granulocytes may be the main cell type.

Representative of the early (neutrophilic) (left) and later

(mononuclear) cellular infiltrates (right) of infarcted

Acute inflammation. Histologic section of lung in bronchopneumonia

showing sheets of neutrophils with multilobed nuclei


Is Migration of WBCs in tissue towards the

site of Injury
LOCOMOTION oriented along the
Chemoattractants can be Exogenous or
Bacterial products, Complements, leukotriens,
Cytokines are Chemoattractants.


The most common exogenous agents are bacterial

Endogenous chemoattractants, include several
chemical mediators:
(1) components of the complement system,
particularly C5a;
(2) products of the lipoxygenase pathway, mainly
leukotriene B4 (LTB4); and
(3) cytokines, particularly those of the chemokine
family (e.g., IL-8).

Leukocyte Activation

Once leukocytes have been recruited to the site

of infection or tissue necrosis, they must be
activated to perform their functions


Activated by Microbes, Necrotic cells, Ag-Ab

complexes, Chemotactic factors, Cytokines.
Activation leads to::
-Production of Arachidonic acid metabolites
-Secretion of Lysosomal enzymes
-Secretion of cytokines
-Modulation of CAM

Leukocytes express on their surface different kinds

of receptors that sense the presence of microbes

These include Toll-like receptors (TLRs, named for

their homology to Drosophila Toll protein), which
recognize endotoxin (LPS) and many other bacterial
and viral products;

Seven-transmembrane G-protein-coupled receptors,

which recognize certain bacterial peptides and
mediators produced in response to microbes; and

Other receptor families

Leukocyte activation. Different classes of cell surface receptors of

leukocytes recognize different stimuli. The receptors initiate responses
that mediate the functions of the leukocytes


Phagocytosis and the release of enzymes by

neutrophils and macrophages are responsible
for eliminating the injurious agents

Constitutes two of the major benefits derived

from the accumulation of leukocytes at the
inflammatory focus

Cellular Response - Phagocytosis

The plasma membrane of the neutrophil flows

around the foreign particle and engulfs it.
Lysosomes release chemicals which digest the
foreign particle.
The phagocyte often dies.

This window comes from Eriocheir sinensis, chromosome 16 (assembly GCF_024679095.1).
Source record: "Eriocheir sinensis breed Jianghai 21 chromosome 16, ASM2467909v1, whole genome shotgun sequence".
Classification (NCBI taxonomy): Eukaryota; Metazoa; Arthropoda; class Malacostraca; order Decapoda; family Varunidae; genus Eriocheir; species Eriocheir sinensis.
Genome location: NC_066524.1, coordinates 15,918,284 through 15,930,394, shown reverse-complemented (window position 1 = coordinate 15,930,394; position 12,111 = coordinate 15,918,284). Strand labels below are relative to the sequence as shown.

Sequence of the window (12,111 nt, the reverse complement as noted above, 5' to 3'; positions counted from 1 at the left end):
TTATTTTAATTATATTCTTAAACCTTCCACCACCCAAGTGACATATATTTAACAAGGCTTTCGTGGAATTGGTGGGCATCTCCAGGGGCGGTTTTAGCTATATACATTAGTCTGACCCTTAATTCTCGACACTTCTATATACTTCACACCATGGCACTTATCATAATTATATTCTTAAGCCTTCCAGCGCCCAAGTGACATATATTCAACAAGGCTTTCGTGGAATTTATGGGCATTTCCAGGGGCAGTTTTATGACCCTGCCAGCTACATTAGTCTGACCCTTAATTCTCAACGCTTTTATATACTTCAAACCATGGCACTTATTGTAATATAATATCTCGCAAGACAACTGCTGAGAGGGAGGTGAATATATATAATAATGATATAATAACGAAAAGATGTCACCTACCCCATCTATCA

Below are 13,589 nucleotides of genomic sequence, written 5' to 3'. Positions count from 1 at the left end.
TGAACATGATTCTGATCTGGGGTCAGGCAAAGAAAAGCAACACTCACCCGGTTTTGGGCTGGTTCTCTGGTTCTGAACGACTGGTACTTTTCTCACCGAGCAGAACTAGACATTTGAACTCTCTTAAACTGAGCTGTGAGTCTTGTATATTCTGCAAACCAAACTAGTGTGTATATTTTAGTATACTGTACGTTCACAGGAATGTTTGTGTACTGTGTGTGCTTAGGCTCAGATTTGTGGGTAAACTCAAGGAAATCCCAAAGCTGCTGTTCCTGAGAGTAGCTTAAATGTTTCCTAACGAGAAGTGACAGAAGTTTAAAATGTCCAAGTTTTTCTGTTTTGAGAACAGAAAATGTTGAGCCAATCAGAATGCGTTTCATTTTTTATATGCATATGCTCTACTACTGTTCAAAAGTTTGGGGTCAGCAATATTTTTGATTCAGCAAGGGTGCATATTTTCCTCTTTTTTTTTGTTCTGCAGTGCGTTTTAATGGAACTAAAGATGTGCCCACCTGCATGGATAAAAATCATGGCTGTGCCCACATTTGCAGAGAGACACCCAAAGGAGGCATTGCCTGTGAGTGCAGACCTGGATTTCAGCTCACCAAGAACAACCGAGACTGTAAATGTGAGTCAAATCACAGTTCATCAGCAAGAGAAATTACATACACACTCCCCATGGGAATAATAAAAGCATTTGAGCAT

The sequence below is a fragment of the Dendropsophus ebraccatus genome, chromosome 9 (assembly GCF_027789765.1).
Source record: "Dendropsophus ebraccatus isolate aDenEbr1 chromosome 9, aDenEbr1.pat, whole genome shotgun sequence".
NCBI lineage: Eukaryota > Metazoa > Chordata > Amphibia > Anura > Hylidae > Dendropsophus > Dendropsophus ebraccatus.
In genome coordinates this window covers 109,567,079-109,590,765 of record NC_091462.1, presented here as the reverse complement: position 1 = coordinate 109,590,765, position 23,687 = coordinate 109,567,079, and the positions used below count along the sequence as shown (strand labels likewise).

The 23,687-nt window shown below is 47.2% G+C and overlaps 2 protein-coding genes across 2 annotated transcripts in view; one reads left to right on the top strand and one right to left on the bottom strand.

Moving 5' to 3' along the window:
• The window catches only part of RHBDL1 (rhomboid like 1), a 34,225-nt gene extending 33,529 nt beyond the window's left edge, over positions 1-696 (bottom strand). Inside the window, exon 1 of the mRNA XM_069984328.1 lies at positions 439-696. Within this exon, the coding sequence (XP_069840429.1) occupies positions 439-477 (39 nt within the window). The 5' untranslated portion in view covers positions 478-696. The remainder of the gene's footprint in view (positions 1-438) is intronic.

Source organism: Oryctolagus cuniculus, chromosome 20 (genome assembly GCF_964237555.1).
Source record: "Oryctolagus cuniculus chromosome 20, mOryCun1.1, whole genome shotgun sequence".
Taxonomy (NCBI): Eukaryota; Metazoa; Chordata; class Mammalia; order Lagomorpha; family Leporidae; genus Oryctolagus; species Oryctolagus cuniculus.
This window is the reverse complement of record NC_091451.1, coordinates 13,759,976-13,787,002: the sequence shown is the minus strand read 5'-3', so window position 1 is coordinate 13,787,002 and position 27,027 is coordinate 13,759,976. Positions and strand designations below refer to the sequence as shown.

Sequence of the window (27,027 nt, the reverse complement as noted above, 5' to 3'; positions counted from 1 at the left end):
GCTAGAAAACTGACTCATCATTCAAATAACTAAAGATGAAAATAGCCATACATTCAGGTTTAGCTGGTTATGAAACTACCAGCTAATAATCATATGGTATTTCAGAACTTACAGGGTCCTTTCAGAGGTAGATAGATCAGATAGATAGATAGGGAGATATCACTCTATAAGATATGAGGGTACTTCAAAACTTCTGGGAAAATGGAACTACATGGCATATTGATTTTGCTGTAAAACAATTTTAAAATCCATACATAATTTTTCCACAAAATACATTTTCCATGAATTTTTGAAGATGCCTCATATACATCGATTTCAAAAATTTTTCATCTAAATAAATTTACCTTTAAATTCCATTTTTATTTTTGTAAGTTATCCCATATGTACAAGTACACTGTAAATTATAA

Cellular debris is removed by monocytes and




Recognition & Attachment of the

particles to be ingested by the
Engulfment, with subsequent
formation of a phagocytic vacuole.
Killing & Degradation

Recognition & Attachment

Mannose Receptors & Scavenger


The efficiency of phagocytosis is greatly

enhanced when microbes are opsonized by
specific proteins (opsonins) for which the
phagocytes express high-affinity receptors.

Major opsonins

IgG antibodies,
the C3b breakdown product of complement,
certain plasma lectins, notably MBL, all of
which are recognized by specific receptors on

Phagocytosis of a particle (e.g., bacterium) involves attachment and binding of Fc and C3b to
receptors on the leukocyte membrane, engulfment, and fusion of lysosomes with phagocytic
vacuoles, followed by destruction of ingested particles within the phagolysosomes. Note that during
phagocytosis, granule contents may be released into extracellular tissues


Extensions of the cytoplasm pseudopods

flow around the particle to be engulfed
Formation of phagosome created by plasma
membrane of cell
Phagolysosome formation: fusion of
phagosome membrane with Lysosomal
Release of lysosomal granules.

Production of microbicidal reactive oxygen

intermediates within phagocytic vesicles


Oxygen dependent Killing mechanisms

Burst in O2 consumption, Reactive O2 species.
Increased production of Hydrogen peroxide,
Hydroxyl ions, Superoxide ions, Halide ions.
H2O2 + MPO + Halide is the most efficient

The microbicidal products generated

from superoxide (O2 )

Hypochlorite (HOCl) and